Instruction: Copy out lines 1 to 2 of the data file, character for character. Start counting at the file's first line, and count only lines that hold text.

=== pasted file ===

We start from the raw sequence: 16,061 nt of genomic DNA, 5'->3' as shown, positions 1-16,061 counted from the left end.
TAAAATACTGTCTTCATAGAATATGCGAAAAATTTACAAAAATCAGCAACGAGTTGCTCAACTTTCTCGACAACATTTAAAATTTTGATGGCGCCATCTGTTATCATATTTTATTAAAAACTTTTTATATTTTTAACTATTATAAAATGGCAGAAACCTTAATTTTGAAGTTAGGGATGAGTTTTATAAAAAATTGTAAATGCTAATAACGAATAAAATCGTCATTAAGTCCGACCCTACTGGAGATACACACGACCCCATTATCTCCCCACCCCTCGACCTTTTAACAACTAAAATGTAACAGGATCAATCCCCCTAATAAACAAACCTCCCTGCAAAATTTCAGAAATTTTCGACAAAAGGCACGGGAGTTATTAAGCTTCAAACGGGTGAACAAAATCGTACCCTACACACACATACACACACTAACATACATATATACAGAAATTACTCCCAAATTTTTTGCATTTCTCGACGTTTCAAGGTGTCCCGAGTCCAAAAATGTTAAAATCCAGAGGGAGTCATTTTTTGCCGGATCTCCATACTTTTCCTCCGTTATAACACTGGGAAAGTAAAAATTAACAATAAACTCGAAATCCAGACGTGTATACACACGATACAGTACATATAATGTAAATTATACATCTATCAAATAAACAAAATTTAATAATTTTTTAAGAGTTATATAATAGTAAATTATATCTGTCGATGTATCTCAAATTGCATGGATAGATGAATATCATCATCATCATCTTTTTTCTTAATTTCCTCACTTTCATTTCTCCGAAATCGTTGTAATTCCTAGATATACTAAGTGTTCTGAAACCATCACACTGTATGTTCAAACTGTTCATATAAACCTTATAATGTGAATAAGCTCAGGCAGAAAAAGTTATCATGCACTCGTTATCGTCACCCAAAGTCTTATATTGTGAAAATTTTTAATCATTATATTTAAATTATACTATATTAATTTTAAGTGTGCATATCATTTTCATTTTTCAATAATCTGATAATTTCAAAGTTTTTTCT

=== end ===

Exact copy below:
We start from the raw sequence: 16,061 nt of genomic DNA, 5'->3' as shown, positions 1-16,061 counted from the left end.
TAAAATACTGTCTTCATAGAATATGCGAAAAATTTACAAAAATCAGCAACGAGTTGCTCAACTTTCTCGACAACATTTAAAATTTTGATGGCGCCATCTGTTATCATATTTTATTAAAAACTTTTTATATTTTTAACTATTATAAAATGGCAGAAACCTTAATTTTGAAGTTAGGGATGAGTTTTATAAAAAATTGTAAATGCTAATAACGAATAAAATCGTCATTAAGTCCGACCCTACTGGAGATACACACGACCCCATTATCTCCCCACCCCTCGACCTTTTAACAACTAAAATGTAACAGGATCAATCCCCCTAATAAACAAACCTCCCTGCAAAATTTCAGAAATTTTCGACAAAAGGCACGGGAGTTATTAAGCTTCAAACGGGTGAACAAAATCGTACCCTACACACACATACACACACTAACATACATATATACAGAAATTACTCCCAAATTTTTTGCATTTCTCGACGTTTCAAGGTGTCCCGAGTCCAAAAATGTTAAAATCCAGAGGGAGTCATTTTTTGCCGGATCTCCATACTTTTCCTCCGTTATAACACTGGGAAAGTAAAAATTAACAATAAACTCGAAATCCAGACGTGTATACACACGATACAGTACATATAATGTAAATTATACATCTATCAAATAAACAAAATTTAATAATTTTTTAAGAGTTATATAATAGTAAATTATATCTGTCGATGTATCTCAAATTGCATGGATAGATGAATATCATCATCATCATCTTTTTTCTTAATTTCCTCACTTTCATTTCTCCGAAATCGTTGTAATTCCTAGATATACTAAGTGTTCTGAAACCATCACACTGTATGTTCAAACTGTTCATATAAACCTTATAATGTGAATAAGCTCAGGCAGAAAAAGTTATCATGCACTCGTTATCGTCACCCAAAGTCTTATATTGTGAAAATTTTTAATCATTATATTTAAATTATACTATATTAATTTTAAGTGTGCATATCATTTTCATTTTTCAATAATCTGATAATTTCAAAGTTTTTTCT